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Planet Earth

By Barbie BischofJanuary 1, 1997 6:00 AM


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One Friday afternoon last August, a three-year-old boy visiting the Brookfield Zoo in Chicago decided he wanted a closer look at the gorillas. He wiggled away from his parents, clambered over a railing, and fell into the enclosure. Knocked unconscious by the 20-foot fall, he lay helplessly on the ground.

Moments later, one of the gorillas, Binti Jua, with her own 17- month-old infant riding on her back, walked over, gently picked the boy up and carried him to a door where she was accustomed to seeing her keepers. We arrived about 20 seconds after the boy had fallen, says chief keeper Craig Demitros. Demitros’s crew used fire hoses to direct Binti and the other gorillas out of the enclosure, after which paramedics tended to the boy--who escaped with a broken hand and some bruises. The story made news around the world, with many of the reports citing Binti’s behavior as evidence of remarkable compassion and understanding.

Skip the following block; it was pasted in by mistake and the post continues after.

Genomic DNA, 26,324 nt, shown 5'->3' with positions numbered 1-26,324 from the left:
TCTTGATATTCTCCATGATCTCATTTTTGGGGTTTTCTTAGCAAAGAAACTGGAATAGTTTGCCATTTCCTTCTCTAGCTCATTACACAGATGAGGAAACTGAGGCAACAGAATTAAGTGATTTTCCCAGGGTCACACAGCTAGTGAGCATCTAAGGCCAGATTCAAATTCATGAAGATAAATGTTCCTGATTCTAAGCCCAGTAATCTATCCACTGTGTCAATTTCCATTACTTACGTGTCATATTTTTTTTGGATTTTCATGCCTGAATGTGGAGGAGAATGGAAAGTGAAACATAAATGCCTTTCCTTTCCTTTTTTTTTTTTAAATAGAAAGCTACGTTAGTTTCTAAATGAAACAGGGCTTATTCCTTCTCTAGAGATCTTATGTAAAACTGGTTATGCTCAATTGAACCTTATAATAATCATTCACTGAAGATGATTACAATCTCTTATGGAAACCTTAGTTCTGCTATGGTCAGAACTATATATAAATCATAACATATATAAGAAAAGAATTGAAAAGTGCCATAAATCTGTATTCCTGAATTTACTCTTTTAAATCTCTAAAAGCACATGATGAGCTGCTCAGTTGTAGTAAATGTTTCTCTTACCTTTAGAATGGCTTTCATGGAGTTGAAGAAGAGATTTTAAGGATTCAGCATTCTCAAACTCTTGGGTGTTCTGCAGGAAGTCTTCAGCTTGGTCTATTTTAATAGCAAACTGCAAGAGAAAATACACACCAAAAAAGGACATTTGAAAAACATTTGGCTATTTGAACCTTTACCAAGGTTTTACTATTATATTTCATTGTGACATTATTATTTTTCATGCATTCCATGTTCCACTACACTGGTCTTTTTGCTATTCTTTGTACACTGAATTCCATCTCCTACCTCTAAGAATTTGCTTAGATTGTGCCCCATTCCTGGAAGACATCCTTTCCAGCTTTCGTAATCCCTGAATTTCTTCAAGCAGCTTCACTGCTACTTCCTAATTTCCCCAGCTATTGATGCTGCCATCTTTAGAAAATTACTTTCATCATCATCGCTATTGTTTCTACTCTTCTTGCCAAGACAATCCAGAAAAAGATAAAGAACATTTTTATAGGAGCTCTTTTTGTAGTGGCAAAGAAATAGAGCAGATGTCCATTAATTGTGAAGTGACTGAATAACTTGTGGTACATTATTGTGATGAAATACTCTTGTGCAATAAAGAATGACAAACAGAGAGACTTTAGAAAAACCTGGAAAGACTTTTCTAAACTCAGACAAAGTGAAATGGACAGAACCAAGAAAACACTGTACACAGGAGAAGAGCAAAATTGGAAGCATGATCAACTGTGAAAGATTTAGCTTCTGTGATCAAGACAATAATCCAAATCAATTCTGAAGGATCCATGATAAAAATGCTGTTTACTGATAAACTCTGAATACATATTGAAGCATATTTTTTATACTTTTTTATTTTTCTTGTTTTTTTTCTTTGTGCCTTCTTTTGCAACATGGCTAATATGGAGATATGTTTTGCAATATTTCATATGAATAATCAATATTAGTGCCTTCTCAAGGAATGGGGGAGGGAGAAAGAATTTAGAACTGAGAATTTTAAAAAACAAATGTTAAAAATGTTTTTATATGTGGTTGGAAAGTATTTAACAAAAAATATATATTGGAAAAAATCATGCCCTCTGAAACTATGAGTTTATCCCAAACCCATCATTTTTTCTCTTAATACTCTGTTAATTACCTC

But that behavior is not typical of gorillas, says Demitros. Binti was raised by humans and even got maternity training--keepers used a stuffed animal to teach her parenting skills. In spite of this background, her response to the boy might have been decidedly less gentle had he been conscious. If he had been kicking or screaming, says Demitros, it might have been different. Gorillas are very intelligent and very social, but like any other animal, will defend themselves when they feel threatened. Even the keepers don’t go into the enclosure with the gorillas. They are, after all, wild animals, says Demitros.

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